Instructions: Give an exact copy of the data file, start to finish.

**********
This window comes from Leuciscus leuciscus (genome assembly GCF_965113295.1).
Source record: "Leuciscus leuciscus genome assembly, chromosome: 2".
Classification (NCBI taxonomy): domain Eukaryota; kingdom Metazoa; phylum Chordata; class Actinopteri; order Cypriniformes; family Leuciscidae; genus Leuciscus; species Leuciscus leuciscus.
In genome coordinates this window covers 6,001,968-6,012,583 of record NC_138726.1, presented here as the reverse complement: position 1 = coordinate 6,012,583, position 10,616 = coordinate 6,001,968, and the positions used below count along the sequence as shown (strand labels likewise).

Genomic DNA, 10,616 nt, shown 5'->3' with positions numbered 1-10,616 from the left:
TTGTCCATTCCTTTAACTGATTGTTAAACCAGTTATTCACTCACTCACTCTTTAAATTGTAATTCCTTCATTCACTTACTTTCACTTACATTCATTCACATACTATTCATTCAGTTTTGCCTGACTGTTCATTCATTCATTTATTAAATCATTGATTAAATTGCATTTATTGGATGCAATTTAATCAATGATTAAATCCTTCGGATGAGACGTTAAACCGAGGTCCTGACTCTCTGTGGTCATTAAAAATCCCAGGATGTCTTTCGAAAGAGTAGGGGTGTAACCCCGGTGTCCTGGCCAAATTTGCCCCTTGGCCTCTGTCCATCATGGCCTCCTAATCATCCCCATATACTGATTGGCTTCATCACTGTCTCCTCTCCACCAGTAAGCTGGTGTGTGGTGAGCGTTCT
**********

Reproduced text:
This window comes from Leuciscus leuciscus (genome assembly GCF_965113295.1).
Source record: "Leuciscus leuciscus genome assembly, chromosome: 2".
Classification (NCBI taxonomy): domain Eukaryota; kingdom Metazoa; phylum Chordata; class Actinopteri; order Cypriniformes; family Leuciscidae; genus Leuciscus; species Leuciscus leuciscus.
In genome coordinates this window covers 6,001,968-6,012,583 of record NC_138726.1, presented here as the reverse complement: position 1 = coordinate 6,012,583, position 10,616 = coordinate 6,001,968, and the positions used below count along the sequence as shown (strand labels likewise).

Genomic DNA, 10,616 nt, shown 5'->3' with positions numbered 1-10,616 from the left:
TTGTCCATTCCTTTAACTGATTGTTAAACCAGTTATTCACTCACTCACTCTTTAAATTGTAATTCCTTCATTCACTTACTTTCACTTACATTCATTCACATACTATTCATTCAGTTTTGCCTGACTGTTCATTCATTCATTTATTAAATCATTGATTAAATTGCATTTATTGGATGCAATTTAATCAATGATTAAATCCTTCGGATGAGACGTTAAACCGAGGTCCTGACTCTCTGTGGTCATTAAAAATCCCAGGATGTCTTTCGAAAGAGTAGGGGTGTAACCCCGGTGTCCTGGCCAAATTTGCCCCTTGGCCTCTGTCCATCATGGCCTCCTAATCATCCCCATATACTGATTGGCTTCATCACTGTCTCCTCTCCACCAGTAAGCTGGTGTGTGGTGAGCGTTCT